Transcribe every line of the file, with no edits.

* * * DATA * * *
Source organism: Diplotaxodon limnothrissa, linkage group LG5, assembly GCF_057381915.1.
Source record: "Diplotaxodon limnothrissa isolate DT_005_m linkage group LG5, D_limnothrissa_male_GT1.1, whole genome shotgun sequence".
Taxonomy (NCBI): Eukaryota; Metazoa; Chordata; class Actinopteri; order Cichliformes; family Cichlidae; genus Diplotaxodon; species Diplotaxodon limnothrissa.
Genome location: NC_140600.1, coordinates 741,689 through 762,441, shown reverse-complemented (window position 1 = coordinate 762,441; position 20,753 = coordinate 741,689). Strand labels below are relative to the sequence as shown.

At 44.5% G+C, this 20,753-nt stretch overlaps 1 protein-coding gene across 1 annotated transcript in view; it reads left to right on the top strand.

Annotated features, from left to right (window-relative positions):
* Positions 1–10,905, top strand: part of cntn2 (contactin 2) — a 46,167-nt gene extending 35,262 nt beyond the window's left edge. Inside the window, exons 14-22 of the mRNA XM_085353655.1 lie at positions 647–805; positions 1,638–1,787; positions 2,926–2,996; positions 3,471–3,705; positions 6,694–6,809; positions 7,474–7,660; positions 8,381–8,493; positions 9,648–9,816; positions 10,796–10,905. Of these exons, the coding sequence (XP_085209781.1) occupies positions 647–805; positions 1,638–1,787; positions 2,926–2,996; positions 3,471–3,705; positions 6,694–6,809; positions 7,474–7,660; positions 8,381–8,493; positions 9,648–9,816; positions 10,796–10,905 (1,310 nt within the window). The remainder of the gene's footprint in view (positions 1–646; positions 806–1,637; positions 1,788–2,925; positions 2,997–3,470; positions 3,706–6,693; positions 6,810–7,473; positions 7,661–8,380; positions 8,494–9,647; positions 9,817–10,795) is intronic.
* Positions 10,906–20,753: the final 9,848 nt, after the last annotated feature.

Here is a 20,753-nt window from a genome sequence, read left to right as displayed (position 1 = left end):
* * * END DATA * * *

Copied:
Source organism: Diplotaxodon limnothrissa, linkage group LG5, assembly GCF_057381915.1.
Source record: "Diplotaxodon limnothrissa isolate DT_005_m linkage group LG5, D_limnothrissa_male_GT1.1, whole genome shotgun sequence".
Taxonomy (NCBI): Eukaryota; Metazoa; Chordata; class Actinopteri; order Cichliformes; family Cichlidae; genus Diplotaxodon; species Diplotaxodon limnothrissa.
Genome location: NC_140600.1, coordinates 741,689 through 762,441, shown reverse-complemented (window position 1 = coordinate 762,441; position 20,753 = coordinate 741,689). Strand labels below are relative to the sequence as shown.

At 44.5% G+C, this 20,753-nt stretch overlaps 1 protein-coding gene across 1 annotated transcript in view; it reads left to right on the top strand.

Annotated features, from left to right (window-relative positions):
* Positions 1–10,905, top strand: part of cntn2 (contactin 2) — a 46,167-nt gene extending 35,262 nt beyond the window's left edge. Inside the window, exons 14-22 of the mRNA XM_085353655.1 lie at positions 647–805; positions 1,638–1,787; positions 2,926–2,996; positions 3,471–3,705; positions 6,694–6,809; positions 7,474–7,660; positions 8,381–8,493; positions 9,648–9,816; positions 10,796–10,905. Of these exons, the coding sequence (XP_085209781.1) occupies positions 647–805; positions 1,638–1,787; positions 2,926–2,996; positions 3,471–3,705; positions 6,694–6,809; positions 7,474–7,660; positions 8,381–8,493; positions 9,648–9,816; positions 10,796–10,905 (1,310 nt within the window). The remainder of the gene's footprint in view (positions 1–646; positions 806–1,637; positions 1,788–2,925; positions 2,997–3,470; positions 3,706–6,693; positions 6,810–7,473; positions 7,661–8,380; positions 8,494–9,647; positions 9,817–10,795) is intronic.
* Positions 10,906–20,753: the final 9,848 nt, after the last annotated feature.

Here is a 20,753-nt window from a genome sequence, read left to right as displayed (position 1 = left end):